- Remove temporary erosion control measures: These devices can act as a barrier to

 

wildlife and impede their movement.

 


Species at Risk

 

 

Species at Risk

The Elliot Lake area is blessed with rich habitat for an abundant species of wildlife.

 

During the Natural Heritage Assessments, that were performed prior to any development, habit

 

was identified that could sustain a number of species at risk. This is good news as you may be

 

able to observe some species that are becoming a rare site. You now also have the responsibly to

 

help these creatures survive.

 

Familiarize yourself with the Endangered Species Act. You may unwittingly be violating laws

 

that carry stiff penalties.

 

Preamble: http://www.ec.gc.ca/alef-ewe/default.asp?lang=en&n=ED2FFC37-1

 

The Act: http://laws-lois.justice.gc.ca/eng/acts/S-15.3/

 

The Ministry of Natural Resources and Forestry tracks species at risk. You can use a handy

 

online form to report your sightings to the Natural Heritage Information Centre.

 

https://www.ontario.ca/environment-and-energy/report-rare-species-animals-and-plants

 

Photographs with specific locations or mapping coordinates are always helpful.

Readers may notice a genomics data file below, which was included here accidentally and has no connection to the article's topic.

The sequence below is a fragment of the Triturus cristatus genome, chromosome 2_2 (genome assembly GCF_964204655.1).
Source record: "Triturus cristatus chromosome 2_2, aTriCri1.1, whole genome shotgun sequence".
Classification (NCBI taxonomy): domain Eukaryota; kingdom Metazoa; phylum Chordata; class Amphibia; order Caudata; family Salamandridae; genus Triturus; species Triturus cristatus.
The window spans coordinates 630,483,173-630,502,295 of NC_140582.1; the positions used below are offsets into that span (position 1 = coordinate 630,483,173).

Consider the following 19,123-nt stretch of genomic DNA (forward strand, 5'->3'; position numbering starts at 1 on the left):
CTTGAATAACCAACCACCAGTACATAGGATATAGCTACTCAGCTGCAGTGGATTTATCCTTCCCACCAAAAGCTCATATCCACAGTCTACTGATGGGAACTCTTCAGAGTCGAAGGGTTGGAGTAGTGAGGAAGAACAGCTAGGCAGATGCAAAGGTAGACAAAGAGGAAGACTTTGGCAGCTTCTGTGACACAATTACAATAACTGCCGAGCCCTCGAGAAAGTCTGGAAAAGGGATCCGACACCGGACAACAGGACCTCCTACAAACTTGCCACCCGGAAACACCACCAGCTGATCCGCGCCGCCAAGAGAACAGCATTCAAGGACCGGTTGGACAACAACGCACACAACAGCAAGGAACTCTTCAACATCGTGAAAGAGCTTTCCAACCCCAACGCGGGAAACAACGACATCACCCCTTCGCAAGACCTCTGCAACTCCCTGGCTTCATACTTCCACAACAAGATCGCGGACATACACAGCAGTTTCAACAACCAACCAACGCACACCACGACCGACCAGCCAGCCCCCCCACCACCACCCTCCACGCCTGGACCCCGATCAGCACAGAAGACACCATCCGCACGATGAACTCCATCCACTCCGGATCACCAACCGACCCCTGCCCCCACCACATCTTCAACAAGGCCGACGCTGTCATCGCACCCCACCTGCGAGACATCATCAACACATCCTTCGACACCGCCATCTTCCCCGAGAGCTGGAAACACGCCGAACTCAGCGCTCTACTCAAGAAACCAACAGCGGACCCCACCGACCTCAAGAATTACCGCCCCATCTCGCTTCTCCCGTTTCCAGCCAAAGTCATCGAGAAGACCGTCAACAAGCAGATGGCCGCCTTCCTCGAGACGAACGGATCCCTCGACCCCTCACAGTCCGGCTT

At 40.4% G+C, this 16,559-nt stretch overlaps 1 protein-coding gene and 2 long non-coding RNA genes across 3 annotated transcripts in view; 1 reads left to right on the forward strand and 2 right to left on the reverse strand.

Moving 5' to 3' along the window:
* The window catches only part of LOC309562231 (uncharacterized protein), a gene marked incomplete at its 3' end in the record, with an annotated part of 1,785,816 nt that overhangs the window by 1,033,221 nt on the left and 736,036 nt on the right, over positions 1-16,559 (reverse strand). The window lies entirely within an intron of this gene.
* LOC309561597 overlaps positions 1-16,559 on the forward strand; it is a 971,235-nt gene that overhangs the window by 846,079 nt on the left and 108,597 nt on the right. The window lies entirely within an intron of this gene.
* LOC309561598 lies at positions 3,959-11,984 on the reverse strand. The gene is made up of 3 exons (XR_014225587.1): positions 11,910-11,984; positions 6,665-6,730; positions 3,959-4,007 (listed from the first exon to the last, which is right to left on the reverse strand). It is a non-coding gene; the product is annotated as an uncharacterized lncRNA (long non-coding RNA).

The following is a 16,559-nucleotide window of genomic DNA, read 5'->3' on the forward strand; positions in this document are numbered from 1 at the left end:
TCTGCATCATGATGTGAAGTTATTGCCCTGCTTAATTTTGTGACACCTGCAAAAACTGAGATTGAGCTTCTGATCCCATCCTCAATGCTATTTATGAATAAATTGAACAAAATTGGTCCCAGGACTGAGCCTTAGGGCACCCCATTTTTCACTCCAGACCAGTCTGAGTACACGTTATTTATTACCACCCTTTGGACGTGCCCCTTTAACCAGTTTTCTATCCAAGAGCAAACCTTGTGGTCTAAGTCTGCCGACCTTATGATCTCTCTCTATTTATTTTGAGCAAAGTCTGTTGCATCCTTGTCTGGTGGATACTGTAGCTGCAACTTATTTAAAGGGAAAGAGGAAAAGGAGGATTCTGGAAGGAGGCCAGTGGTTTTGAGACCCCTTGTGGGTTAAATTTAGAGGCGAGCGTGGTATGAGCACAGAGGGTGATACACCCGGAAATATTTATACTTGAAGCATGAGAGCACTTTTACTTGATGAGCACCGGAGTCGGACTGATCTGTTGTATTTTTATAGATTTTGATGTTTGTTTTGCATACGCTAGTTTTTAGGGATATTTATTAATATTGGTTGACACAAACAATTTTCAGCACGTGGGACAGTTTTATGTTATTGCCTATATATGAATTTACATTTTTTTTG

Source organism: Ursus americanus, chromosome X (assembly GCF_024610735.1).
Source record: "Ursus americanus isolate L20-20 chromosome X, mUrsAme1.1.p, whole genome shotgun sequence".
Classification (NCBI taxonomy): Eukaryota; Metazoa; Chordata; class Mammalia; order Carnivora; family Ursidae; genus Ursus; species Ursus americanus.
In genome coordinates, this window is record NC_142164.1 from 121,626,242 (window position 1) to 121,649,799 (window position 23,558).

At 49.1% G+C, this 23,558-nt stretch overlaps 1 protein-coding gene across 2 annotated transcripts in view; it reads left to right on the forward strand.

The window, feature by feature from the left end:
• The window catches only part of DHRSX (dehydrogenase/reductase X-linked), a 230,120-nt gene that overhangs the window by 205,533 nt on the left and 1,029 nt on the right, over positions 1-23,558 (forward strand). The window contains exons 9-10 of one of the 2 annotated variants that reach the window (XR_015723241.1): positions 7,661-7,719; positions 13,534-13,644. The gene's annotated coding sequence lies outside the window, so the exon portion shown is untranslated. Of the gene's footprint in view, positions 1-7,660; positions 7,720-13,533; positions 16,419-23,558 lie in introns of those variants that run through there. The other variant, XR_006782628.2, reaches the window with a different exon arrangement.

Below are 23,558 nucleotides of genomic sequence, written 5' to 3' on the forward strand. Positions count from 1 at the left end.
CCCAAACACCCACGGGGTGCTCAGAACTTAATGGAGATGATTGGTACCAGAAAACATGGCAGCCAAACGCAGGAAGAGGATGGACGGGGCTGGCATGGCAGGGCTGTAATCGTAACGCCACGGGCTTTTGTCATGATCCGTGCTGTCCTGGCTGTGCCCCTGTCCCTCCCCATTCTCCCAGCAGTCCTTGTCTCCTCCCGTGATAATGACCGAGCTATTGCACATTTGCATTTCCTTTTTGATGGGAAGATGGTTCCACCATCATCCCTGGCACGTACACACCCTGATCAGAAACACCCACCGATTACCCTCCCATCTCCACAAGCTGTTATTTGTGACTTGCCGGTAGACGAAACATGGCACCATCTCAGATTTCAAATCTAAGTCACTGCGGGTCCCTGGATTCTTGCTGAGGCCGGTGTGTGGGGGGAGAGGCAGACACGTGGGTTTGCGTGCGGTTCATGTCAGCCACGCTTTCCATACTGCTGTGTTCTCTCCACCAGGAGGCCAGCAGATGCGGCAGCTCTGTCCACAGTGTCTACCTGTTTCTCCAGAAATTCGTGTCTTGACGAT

If you find a species at risk on your land, you may be eligible for stewardship programs that

 

support the protection and recovery of species at risk and their habitats.

 

The next page shows Species at Risk that have been identified in the Sault Ste Marie District.

 

Following that are some species that have been identified in this area, their preferred habitat and

 

what you can do to prevent disturbance or enhance their habitat.

Sault Ste. Marie District Species at Risk (March 17, 2015)

At Risk Status - Endangered (END), Threatened (THR), Special Concern (SC)

 

Species Common Name

 

Species At Risk in

 

Ontario - (SARO)

 

Species at Risk Act

 

(Federal Listing) -

 

(SARA)

 

American Chestnut END END

 

American Eel END No Status

 

Butternut END END

 

Cougar or Mountain Lion END Data Deficient

 

Eastern Small-footed Myotis END No Status

 

Golden Eagle END Not At Risk

 

Henslow's Sparrow END END

 

Hickorynut END No Status

 

King Rail END END

 

28

 

Kirtland's Warbler END END

 

Little Brown Myotis END No Status

 

Loggerhead Shrike END END

 

Northern Myotis END No Status

 

Redside Dace END SC

 

Shortnose Cisco END END

 

Wood Turtle END THR

 

American White Pelican THR Not At Risk

 

Bank Swallow THR No Status

 

Barn Swallow THR No Status

 

Blanding's Turtle THR THR

 

Bobolink THR No Status

 

Chimney Swift THR THR

 

Eastern Meadowlark THR No Status

 

Flooded Jellyskin THR THR

 

Lake Sturgeon (Great Lakes - Upper St.

 

Lawrence population)

 

THR No Status

 

Least Bittern THR THR

 

Massasauga Rattlesnake THR THR

 

Shortjaw Cisco THR THR

 

Whip-poor-will THR No Status